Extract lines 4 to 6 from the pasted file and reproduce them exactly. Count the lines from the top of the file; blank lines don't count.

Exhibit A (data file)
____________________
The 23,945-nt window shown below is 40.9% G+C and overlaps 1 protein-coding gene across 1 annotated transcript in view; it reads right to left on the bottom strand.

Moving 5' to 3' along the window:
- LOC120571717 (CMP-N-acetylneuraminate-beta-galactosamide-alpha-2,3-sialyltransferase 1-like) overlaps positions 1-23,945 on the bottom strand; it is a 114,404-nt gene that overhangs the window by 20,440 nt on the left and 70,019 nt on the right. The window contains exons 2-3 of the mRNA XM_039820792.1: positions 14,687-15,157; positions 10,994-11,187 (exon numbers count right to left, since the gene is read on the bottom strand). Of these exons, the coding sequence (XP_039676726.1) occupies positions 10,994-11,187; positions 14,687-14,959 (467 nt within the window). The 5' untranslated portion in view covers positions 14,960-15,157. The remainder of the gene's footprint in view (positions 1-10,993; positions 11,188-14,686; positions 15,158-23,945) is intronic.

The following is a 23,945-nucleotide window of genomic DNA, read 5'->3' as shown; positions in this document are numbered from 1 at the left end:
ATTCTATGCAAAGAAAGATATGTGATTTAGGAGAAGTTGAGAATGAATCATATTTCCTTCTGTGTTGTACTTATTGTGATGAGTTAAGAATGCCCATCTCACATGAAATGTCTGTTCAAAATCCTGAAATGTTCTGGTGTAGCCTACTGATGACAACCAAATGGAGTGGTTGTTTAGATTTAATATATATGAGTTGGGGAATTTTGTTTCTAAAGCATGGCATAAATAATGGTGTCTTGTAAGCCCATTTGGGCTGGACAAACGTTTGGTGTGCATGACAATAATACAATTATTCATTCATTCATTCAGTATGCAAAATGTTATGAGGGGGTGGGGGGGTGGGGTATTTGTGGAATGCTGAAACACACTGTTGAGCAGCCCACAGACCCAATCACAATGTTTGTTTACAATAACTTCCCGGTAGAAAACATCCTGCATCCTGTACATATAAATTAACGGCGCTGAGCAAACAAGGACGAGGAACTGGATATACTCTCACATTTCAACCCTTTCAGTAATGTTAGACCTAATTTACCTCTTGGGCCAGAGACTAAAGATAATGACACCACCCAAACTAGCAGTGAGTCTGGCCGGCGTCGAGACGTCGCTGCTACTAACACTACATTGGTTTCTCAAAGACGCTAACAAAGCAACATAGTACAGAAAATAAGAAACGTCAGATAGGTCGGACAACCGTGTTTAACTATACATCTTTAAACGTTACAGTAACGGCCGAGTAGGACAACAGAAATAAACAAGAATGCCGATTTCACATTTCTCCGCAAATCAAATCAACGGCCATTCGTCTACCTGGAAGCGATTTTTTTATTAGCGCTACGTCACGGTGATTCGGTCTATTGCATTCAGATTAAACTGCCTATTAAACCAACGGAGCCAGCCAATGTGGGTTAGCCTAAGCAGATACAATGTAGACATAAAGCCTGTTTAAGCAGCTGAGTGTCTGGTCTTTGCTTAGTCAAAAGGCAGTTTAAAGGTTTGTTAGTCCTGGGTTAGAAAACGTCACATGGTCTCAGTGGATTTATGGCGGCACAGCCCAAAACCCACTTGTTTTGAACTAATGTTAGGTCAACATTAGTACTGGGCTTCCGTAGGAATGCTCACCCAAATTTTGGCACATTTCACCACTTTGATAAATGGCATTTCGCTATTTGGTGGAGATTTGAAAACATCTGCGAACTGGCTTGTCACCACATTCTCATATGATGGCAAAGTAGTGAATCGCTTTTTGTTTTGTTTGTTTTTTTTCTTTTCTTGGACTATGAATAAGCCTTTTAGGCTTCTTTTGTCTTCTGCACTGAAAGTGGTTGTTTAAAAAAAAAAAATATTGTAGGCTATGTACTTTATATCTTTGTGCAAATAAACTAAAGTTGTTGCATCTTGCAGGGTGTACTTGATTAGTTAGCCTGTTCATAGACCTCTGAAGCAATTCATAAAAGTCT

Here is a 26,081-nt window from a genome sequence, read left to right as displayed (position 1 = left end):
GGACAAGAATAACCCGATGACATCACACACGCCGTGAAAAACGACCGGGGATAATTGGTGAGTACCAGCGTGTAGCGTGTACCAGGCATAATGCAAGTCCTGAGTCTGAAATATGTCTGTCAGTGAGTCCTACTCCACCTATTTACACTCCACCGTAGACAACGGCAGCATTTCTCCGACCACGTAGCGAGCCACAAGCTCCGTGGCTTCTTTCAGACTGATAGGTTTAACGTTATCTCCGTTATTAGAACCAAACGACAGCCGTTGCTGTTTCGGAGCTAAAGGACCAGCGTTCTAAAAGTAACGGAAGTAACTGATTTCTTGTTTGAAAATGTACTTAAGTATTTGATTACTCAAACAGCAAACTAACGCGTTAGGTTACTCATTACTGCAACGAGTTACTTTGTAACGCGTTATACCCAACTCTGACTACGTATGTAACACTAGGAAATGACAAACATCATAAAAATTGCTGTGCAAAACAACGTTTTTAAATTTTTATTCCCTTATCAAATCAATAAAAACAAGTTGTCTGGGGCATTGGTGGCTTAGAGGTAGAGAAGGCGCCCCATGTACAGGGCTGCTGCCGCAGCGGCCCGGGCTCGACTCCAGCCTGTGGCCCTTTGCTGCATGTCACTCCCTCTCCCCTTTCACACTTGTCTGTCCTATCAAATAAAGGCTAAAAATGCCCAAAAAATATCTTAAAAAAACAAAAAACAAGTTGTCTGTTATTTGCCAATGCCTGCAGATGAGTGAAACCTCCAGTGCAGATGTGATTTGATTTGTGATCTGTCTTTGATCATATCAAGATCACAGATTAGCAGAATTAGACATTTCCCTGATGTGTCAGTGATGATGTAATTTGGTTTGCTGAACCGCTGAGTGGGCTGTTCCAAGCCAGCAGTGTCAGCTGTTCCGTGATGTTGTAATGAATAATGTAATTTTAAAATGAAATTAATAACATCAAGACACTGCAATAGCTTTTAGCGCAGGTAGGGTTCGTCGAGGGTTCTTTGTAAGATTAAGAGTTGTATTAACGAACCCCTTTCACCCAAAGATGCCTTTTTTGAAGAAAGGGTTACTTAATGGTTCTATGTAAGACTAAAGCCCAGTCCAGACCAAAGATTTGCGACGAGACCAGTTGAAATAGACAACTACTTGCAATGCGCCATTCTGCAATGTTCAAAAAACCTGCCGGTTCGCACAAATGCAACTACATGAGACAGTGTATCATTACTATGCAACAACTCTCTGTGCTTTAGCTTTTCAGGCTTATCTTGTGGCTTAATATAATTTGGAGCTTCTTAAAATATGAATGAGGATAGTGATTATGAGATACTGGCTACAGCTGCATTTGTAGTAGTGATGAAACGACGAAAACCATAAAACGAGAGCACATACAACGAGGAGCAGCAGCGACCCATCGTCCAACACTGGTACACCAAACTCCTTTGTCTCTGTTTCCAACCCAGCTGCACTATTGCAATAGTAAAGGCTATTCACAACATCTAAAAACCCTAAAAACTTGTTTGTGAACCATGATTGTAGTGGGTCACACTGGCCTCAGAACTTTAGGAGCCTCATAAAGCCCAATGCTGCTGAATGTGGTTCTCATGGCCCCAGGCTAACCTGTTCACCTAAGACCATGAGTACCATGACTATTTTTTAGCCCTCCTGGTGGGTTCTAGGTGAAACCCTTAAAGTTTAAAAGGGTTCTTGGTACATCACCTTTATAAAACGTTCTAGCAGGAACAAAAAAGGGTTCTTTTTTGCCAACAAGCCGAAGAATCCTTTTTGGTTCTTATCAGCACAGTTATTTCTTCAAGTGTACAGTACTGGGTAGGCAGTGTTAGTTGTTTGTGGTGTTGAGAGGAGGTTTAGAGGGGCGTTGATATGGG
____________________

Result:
The following is a 23,945-nucleotide window of genomic DNA, read 5'->3' as shown; positions in this document are numbered from 1 at the left end:
ATTCTATGCAAAGAAAGATATGTGATTTAGGAGAAGTTGAGAATGAATCATATTTCCTTCTGTGTTGTACTTATTGTGATGAGTTAAGAATGCCCATCTCACATGAAATGTCTGTTCAAAATCCTGAAATGTTCTGGTGTAGCCTACTGATGACAACCAAATGGAGTGGTTGTTTAGATTTAATATATATGAGTTGGGGAATTTTGTTTCTAAAGCATGGCATAAATAATGGTGTCTTGTAAGCCCATTTGGGCTGGACAAACGTTTGGTGTGCATGACAATAATACAATTATTCATTCATTCATTCAGTATGCAAAATGTTATGAGGGGGTGGGGGGGTGGGGTATTTGTGGAATGCTGAAACACACTGTTGAGCAGCCCACAGACCCAATCACAATGTTTGTTTACAATAACTTCCCGGTAGAAAACATCCTGCATCCTGTACATATAAATTAACGGCGCTGAGCAAACAAGGACGAGGAACTGGATATACTCTCACATTTCAACCCTTTCAGTAATGTTAGACCTAATTTACCTCTTGGGCCAGAGACTAAAGATAATGACACCACCCAAACTAGCAGTGAGTCTGGCCGGCGTCGAGACGTCGCTGCTACTAACACTACATTGGTTTCTCAAAGACGCTAACAAAGCAACATAGTACAGAAAATAAGAAACGTCAGATAGGTCGGACAACCGTGTTTAACTATACATCTTTAAACGTTACAGTAACGGCCGAGTAGGACAACAGAAATAAACAAGAATGCCGATTTCACATTTCTCCGCAAATCAAATCAACGGCCATTCGTCTACCTGGAAGCGATTTTTTTATTAGCGCTACGTCACGGTGATTCGGTCTATTGCATTCAGATTAAACTGCCTATTAAACCAACGGAGCCAGCCAATGTGGGTTAGCCTAAGCAGATACAATGTAGACATAAAGCCTGTTTAAGCAGCTGAGTGTCTGGTCTTTGCTTAGTCAAAAGGCAGTTTAAAGGTTTGTTAGTCCTGGGTTAGAAAACGTCACATGGTCTCAGTGGATTTATGGCGGCACAGCCCAAAACCCACTTGTTTTGAACTAATGTTAGGTCAACATTAGTACTGGGCTTCCGTAGGAATGCTCACCCAAATTTTGGCACATTTCACCACTTTGATAAATGGCATTTCGCTATTTGGTGGAGATTTGAAAACATCTGCGAACTGGCTTGTCACCACATTCTCATATGATGGCAAAGTAGTGAATCGCTTTTTGTTTTGTTTGTTTTTTTTCTTTTCTTGGACTATGAATAAGCCTTTTAGGCTTCTTTTGTCTTCTGCACTGAAAGTGGTTGTTTAAAAAAAAAAAATATTGTAGGCTATGTACTTTATATCTTTGTGCAAATAAACTAAAGTTGTTGCATCTTGCAGGGTGTACTTGATTAGTTAGCCTGTTCATAGACCTCTGAAGCAATTCATAAAAGTCT

Here is a 26,081-nt window from a genome sequence, read left to right as displayed (position 1 = left end):